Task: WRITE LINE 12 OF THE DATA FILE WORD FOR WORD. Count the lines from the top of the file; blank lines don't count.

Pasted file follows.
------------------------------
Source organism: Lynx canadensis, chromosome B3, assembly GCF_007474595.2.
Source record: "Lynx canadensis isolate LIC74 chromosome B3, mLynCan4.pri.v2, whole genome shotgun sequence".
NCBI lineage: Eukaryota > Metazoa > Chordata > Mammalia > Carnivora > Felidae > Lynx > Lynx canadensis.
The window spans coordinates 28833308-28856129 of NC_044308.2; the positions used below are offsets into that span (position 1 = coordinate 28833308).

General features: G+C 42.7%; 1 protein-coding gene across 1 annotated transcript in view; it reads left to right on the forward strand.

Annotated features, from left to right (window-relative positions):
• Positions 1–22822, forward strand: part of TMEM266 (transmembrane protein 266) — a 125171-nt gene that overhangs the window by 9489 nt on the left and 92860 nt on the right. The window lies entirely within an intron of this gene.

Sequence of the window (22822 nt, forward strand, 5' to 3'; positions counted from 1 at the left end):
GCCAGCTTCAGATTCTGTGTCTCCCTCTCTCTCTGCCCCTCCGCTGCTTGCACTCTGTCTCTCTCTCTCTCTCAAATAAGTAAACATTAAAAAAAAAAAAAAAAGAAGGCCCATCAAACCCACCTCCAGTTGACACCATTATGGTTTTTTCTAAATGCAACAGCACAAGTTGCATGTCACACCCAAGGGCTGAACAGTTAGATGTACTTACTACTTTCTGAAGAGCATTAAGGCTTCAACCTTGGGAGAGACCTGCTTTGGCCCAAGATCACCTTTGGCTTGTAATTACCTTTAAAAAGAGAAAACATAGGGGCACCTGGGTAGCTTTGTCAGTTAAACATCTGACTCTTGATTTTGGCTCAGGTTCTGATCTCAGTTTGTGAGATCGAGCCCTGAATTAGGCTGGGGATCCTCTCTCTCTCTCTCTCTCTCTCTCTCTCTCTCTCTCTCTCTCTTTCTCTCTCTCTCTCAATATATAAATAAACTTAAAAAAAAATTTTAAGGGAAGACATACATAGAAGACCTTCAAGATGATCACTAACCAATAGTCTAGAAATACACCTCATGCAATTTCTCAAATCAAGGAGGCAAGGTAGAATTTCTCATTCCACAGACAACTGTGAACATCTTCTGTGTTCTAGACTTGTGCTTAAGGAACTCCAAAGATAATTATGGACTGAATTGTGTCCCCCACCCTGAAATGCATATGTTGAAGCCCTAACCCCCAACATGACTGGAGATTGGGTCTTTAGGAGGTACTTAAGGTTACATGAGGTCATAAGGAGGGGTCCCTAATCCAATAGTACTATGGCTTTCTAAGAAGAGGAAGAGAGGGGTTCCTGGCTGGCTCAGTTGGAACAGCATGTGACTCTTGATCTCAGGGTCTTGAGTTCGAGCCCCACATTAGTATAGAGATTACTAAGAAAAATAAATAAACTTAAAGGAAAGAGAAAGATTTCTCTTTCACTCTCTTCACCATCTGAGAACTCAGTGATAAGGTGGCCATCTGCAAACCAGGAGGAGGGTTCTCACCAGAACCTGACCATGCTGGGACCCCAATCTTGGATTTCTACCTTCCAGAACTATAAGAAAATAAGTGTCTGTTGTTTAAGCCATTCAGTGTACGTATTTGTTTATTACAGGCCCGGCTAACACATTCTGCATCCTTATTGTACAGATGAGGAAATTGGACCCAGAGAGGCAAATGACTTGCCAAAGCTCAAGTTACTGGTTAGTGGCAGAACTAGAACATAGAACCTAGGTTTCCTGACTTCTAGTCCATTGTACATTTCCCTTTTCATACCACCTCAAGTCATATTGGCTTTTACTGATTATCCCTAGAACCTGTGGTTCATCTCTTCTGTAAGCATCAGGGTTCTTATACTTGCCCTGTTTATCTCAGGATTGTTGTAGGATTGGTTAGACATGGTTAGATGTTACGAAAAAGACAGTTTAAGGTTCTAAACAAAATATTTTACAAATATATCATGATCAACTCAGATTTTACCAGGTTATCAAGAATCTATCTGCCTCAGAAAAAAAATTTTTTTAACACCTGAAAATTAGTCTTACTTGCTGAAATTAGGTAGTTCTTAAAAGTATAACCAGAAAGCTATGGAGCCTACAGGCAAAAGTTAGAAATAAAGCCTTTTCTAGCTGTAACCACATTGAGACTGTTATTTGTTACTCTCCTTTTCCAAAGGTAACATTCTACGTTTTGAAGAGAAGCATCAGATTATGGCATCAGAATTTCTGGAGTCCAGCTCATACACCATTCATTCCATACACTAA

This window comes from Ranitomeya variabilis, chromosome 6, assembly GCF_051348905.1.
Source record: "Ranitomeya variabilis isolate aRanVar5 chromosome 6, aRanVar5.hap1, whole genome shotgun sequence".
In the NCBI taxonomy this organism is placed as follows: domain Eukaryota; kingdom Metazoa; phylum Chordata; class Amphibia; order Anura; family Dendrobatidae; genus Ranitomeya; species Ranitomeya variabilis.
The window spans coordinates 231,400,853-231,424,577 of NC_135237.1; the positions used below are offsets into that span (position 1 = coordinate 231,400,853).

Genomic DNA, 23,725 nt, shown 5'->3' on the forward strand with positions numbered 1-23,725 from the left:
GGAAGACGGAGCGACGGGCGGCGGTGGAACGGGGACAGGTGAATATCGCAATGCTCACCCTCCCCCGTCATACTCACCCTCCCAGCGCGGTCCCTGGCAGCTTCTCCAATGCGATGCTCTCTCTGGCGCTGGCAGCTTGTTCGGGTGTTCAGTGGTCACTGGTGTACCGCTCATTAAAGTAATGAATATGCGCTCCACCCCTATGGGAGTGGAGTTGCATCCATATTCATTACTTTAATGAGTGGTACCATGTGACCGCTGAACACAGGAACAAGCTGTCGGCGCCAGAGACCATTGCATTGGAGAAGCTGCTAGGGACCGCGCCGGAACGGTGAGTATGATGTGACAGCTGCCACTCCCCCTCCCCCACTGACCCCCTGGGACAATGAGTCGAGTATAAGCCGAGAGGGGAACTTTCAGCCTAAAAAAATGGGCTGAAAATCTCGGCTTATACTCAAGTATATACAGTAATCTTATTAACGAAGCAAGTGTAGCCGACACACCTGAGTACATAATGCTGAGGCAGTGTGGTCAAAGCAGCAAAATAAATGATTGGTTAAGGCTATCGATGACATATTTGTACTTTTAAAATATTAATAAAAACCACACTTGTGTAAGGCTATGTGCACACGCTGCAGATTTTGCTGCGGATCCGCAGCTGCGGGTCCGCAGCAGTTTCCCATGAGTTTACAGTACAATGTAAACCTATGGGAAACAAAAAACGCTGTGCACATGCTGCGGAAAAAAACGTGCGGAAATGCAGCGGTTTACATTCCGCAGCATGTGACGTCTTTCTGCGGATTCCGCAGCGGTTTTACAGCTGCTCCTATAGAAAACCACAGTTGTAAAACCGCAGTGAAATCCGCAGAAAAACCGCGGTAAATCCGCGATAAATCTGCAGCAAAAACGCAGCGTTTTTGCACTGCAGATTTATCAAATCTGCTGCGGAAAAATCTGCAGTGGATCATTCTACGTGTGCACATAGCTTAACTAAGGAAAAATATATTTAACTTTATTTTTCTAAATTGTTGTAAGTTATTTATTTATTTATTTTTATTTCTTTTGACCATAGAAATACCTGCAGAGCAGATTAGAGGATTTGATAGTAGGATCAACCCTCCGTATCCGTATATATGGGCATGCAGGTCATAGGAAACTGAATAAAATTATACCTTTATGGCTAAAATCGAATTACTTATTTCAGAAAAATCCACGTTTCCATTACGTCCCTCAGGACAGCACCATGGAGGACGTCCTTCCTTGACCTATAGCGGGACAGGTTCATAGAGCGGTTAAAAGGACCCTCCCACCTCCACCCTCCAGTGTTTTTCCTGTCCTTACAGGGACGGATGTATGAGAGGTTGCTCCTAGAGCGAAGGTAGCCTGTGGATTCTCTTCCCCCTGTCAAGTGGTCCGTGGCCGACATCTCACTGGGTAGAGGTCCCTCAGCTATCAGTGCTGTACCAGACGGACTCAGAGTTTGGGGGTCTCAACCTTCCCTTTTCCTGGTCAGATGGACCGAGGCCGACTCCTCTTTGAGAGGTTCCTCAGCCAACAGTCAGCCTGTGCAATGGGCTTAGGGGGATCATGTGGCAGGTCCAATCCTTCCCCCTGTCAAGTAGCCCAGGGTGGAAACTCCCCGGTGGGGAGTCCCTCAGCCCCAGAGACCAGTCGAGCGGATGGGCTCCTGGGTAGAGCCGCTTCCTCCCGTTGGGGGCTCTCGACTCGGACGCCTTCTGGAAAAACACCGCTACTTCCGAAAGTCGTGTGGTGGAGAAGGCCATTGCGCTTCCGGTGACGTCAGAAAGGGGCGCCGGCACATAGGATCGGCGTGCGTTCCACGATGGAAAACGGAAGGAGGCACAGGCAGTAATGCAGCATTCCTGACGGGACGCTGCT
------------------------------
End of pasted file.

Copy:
In the NCBI taxonomy this organism is placed as follows: domain Eukaryota; kingdom Metazoa; phylum Chordata; class Amphibia; order Anura; family Dendrobatidae; genus Ranitomeya; species Ranitomeya variabilis.